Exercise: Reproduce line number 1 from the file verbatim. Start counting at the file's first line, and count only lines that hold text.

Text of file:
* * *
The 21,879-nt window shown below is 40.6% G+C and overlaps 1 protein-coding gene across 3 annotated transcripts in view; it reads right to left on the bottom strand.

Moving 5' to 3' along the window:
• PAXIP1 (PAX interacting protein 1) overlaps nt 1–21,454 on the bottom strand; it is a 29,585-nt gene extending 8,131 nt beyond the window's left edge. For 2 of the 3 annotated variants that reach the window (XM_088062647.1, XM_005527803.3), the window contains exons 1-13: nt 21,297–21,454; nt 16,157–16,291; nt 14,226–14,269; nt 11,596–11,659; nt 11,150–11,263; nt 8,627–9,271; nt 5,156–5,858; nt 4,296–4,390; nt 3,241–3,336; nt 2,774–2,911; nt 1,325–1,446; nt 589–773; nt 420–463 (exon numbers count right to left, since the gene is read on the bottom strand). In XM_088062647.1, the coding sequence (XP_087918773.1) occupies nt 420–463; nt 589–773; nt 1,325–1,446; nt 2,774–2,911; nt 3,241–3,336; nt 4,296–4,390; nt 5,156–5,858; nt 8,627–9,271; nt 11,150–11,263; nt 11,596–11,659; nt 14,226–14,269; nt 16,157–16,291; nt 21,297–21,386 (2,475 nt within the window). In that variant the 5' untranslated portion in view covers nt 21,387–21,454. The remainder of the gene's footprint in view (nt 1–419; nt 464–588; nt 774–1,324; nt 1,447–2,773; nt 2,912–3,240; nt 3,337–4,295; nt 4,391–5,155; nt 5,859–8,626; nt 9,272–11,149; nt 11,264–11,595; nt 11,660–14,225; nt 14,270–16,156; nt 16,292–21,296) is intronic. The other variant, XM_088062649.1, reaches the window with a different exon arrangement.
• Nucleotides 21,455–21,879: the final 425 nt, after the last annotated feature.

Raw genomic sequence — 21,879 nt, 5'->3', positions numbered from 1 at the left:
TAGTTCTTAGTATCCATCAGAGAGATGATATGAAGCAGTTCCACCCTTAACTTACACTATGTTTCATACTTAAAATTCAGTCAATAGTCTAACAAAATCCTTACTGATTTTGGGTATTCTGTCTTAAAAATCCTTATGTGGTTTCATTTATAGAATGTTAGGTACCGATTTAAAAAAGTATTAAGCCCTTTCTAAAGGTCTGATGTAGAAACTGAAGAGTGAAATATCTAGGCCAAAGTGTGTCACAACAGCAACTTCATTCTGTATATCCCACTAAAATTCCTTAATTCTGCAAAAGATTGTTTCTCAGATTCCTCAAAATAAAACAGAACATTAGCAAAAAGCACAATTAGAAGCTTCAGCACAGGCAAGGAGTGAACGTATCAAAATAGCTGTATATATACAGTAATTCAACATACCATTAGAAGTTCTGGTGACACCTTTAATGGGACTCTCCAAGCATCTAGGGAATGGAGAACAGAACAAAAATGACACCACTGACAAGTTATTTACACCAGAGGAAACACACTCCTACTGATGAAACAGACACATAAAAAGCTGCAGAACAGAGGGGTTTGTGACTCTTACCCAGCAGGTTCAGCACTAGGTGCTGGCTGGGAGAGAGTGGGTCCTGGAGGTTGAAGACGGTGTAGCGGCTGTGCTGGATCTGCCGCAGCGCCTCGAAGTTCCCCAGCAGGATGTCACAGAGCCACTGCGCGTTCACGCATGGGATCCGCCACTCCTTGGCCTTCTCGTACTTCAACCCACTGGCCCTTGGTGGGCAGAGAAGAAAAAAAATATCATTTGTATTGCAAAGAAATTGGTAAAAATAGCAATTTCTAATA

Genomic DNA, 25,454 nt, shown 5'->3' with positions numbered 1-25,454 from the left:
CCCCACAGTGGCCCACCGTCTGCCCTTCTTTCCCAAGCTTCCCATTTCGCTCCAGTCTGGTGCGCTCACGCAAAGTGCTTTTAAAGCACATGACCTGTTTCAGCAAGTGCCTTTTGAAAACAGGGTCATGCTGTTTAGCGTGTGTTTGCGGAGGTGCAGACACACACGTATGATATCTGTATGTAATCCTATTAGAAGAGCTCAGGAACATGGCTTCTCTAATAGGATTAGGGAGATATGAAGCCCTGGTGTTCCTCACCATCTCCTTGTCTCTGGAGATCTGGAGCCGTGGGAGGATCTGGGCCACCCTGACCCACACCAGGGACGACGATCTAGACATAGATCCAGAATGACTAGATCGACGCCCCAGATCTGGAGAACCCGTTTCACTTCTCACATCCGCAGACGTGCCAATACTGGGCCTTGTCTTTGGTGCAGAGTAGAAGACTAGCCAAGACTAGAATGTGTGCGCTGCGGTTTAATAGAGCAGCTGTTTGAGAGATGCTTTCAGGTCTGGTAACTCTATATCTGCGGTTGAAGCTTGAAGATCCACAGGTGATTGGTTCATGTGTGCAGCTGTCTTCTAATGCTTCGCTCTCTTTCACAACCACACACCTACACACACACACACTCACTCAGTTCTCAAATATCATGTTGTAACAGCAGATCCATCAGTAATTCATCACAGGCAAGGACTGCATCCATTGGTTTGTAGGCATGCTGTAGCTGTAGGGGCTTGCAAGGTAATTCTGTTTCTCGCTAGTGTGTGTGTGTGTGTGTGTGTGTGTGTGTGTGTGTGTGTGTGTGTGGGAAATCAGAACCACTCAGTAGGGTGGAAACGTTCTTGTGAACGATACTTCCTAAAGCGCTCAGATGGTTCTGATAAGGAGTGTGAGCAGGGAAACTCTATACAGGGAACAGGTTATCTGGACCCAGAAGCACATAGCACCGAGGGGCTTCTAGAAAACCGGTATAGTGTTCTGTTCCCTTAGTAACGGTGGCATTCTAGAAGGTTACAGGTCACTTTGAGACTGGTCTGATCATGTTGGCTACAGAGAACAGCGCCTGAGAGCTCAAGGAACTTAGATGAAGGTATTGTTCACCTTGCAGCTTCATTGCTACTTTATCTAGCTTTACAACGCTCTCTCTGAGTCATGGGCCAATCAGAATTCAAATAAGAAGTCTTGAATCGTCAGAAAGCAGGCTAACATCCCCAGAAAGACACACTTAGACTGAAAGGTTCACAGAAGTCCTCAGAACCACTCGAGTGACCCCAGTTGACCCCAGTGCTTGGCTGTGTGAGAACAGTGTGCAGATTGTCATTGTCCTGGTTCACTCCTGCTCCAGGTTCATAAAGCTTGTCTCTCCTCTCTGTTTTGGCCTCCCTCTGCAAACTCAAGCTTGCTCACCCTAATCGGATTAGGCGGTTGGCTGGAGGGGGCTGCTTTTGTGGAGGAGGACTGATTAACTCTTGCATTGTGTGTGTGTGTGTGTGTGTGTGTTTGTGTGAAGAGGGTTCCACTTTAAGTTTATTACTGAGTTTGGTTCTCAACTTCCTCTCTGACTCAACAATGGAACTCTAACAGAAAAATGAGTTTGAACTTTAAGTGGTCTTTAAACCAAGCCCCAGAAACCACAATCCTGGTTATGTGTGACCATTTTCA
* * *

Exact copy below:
The 21,879-nt window shown below is 40.6% G+C and overlaps 1 protein-coding gene across 3 annotated transcripts in view; it reads right to left on the bottom strand.